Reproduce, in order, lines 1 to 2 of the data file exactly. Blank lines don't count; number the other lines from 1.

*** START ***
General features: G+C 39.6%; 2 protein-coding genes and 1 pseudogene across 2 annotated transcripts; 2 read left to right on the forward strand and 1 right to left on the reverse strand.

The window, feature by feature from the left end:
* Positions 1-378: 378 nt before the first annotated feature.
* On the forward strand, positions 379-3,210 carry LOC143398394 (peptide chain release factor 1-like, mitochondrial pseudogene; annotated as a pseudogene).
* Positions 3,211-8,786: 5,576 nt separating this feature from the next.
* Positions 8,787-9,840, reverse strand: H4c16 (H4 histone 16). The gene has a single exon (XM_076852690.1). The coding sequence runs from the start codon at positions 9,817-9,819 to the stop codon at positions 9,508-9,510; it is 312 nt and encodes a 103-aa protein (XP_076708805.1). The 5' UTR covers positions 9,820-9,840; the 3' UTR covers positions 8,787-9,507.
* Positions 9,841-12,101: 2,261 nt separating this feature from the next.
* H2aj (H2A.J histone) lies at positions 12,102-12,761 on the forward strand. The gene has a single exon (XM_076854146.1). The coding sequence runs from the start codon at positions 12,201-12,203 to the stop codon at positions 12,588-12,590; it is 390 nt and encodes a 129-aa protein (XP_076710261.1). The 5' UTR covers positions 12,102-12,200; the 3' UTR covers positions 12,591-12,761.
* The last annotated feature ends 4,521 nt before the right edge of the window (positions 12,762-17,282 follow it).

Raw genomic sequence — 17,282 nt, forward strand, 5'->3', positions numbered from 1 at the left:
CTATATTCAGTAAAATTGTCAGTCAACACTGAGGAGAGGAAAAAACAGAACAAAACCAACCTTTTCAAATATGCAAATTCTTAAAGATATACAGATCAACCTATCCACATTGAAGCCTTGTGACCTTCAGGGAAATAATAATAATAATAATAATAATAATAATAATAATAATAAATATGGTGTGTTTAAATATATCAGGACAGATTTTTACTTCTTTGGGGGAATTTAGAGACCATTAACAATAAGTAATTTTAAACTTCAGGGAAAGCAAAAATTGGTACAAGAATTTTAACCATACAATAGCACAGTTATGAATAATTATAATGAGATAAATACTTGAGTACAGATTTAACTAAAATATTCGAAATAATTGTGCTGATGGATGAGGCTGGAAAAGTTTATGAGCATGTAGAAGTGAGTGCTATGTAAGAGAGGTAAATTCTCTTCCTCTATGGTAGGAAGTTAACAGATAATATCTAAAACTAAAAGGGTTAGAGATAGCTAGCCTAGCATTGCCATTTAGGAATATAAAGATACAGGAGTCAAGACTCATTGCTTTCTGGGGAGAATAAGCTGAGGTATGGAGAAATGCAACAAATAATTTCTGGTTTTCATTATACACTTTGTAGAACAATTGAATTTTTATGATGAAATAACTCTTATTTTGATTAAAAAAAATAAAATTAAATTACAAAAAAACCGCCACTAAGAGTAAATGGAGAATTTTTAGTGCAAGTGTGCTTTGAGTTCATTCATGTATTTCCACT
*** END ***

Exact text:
General features: G+C 39.6%; 2 protein-coding genes and 1 pseudogene across 2 annotated transcripts; 2 read left to right on the forward strand and 1 right to left on the reverse strand.

The window, feature by feature from the left end: